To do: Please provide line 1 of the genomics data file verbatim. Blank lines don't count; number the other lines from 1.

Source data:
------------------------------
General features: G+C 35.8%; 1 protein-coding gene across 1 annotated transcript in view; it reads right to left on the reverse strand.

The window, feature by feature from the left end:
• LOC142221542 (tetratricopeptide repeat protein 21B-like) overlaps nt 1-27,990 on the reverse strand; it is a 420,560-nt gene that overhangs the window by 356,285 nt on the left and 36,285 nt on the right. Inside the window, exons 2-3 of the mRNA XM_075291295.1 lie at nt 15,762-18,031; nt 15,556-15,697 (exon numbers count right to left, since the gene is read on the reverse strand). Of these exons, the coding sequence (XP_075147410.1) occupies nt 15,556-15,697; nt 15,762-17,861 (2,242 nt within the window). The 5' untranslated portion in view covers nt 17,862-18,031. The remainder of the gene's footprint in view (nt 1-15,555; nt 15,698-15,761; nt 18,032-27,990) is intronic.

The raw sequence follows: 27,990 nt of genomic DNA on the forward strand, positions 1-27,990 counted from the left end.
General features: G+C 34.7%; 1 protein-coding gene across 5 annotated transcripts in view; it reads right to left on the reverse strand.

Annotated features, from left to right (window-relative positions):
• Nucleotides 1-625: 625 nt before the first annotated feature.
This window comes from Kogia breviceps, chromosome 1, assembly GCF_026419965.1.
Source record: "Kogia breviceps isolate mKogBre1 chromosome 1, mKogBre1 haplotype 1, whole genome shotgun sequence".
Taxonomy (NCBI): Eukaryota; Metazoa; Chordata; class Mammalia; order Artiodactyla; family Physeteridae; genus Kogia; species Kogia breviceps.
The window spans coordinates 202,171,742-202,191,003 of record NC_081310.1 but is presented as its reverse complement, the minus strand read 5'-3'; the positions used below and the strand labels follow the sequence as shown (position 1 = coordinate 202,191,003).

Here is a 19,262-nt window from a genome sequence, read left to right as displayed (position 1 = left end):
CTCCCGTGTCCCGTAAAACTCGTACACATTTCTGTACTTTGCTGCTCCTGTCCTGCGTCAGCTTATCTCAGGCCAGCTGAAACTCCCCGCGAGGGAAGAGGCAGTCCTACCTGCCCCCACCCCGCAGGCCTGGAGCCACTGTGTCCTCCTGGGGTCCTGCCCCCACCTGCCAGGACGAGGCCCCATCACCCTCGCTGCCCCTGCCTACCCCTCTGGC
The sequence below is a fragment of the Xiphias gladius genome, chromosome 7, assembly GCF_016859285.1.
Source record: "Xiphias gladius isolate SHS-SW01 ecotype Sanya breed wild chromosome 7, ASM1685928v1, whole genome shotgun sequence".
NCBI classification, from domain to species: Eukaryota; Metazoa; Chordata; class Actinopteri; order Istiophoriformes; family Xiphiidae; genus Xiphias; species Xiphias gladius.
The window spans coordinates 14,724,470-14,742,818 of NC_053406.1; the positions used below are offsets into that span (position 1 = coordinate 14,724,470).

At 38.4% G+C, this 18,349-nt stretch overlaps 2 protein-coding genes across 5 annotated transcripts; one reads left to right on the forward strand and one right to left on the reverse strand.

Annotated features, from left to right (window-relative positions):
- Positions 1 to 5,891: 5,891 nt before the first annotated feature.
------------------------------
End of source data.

General features: G+C 35.8%; 1 protein-coding gene across 1 annotated transcript in view; it reads right to left on the reverse strand.